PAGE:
Table_3_Virulence and Antibiotic Resistance Characteristics of Vibrio Isolates From Rustic Environmental Freshwaters.docx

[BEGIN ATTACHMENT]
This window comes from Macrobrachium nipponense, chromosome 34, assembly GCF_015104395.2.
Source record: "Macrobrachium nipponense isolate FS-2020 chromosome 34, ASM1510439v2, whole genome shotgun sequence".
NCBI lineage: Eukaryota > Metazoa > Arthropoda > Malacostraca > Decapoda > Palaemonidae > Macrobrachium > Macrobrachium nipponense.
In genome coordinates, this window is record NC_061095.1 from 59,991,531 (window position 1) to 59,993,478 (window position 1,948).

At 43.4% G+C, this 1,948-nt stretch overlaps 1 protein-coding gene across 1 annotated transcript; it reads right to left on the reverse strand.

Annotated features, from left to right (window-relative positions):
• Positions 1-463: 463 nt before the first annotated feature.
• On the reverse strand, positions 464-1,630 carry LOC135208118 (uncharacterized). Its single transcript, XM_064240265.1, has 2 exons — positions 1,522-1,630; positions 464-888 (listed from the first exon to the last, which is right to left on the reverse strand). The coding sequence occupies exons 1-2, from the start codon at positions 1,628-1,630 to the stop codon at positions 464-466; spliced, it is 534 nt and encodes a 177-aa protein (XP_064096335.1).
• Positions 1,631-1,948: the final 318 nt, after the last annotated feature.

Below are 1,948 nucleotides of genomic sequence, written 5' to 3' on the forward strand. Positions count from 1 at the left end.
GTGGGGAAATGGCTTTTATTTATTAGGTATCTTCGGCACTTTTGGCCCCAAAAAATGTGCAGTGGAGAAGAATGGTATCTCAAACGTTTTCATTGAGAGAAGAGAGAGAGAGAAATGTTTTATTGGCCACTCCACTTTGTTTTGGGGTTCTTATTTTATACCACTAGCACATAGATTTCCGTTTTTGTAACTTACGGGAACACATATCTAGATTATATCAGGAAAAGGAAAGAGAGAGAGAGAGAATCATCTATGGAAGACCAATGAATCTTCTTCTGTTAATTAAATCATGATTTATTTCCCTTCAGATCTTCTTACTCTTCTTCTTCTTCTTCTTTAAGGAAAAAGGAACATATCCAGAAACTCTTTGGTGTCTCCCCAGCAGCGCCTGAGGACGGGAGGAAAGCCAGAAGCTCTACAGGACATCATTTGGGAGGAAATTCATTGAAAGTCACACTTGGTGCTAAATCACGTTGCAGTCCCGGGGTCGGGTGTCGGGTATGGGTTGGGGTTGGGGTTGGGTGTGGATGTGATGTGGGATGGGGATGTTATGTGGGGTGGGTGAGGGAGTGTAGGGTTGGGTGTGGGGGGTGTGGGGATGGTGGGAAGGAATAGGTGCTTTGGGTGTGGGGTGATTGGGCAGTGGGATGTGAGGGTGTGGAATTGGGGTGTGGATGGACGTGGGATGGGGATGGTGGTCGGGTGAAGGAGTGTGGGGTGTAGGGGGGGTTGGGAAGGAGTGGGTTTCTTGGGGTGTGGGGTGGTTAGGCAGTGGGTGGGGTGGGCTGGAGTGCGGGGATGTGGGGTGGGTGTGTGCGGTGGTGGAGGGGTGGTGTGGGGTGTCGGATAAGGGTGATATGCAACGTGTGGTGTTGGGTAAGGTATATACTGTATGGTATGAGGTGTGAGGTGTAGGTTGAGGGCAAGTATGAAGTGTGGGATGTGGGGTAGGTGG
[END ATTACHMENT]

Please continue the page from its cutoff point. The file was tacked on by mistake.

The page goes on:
The study investigated the occurrence of antimicrobial resistance genes and virulence determinants in Vibrio species recovered from different freshwater sheds in rustic milieu. A total of 118 Vibrio isolates comprising Vibrio fluvialis (n=41), Vibrio mimicus (n=40) and V. vulnificus (n=37) was identified by amplification of ToxR, vmh and hsp60 genes. The amplification of virulence genes indicated that V. mimicus (toxR, zot, ctx, VPI, and ompU) genes were detected in 12.5%, 32.5%, 45%, 37.5% and 10% respectively. V. fluvialis genes (stn, hupO and vfh) were harboured in 48.8%, 14.6% and 19.5% isolates congruently. The other virulence genes that include vcgC and vcgE were observed in 63.1% and 29% of isolates belonging to V. vulnificus. With the exceptions of imipenem, meropenem and ciprofloxacin, most isolates exhibited more than 50% resistance to antibiotics. The antimicrobial resistance was more prevalent for polymyxin B (100%), azithromycin (100%) and least in ciprofloxacin (16.1%). Multiple antibiotic resistance index range was 0.3 and 0.8 with most isolates showing MARI of 0.8. The blaTEM, AmpC, blaGES, blaIMP, blaOXA-48 and blaKPC genes were detected in 53.3%, 42%, 29.6%, 16.6%, 15%, 11.3% and 5.6% of the isolates. Non-beta lactamases such as streptomycin resistance (aadA and strA), gentamicin resistance (aphA1) and quinolone resistance gene (qnrVC) were found in 5.2%, 44.3%, 26% and 2.8%. Chloramphenicol resistance genes (cmlA1 and catII) were found in 5.2% and 44.3% among the isolates. Our findings reveal the presence of antimicrobial resistance genes and virulent Vibrio species in aquatic environment which can have potential risk to human and animal’s health.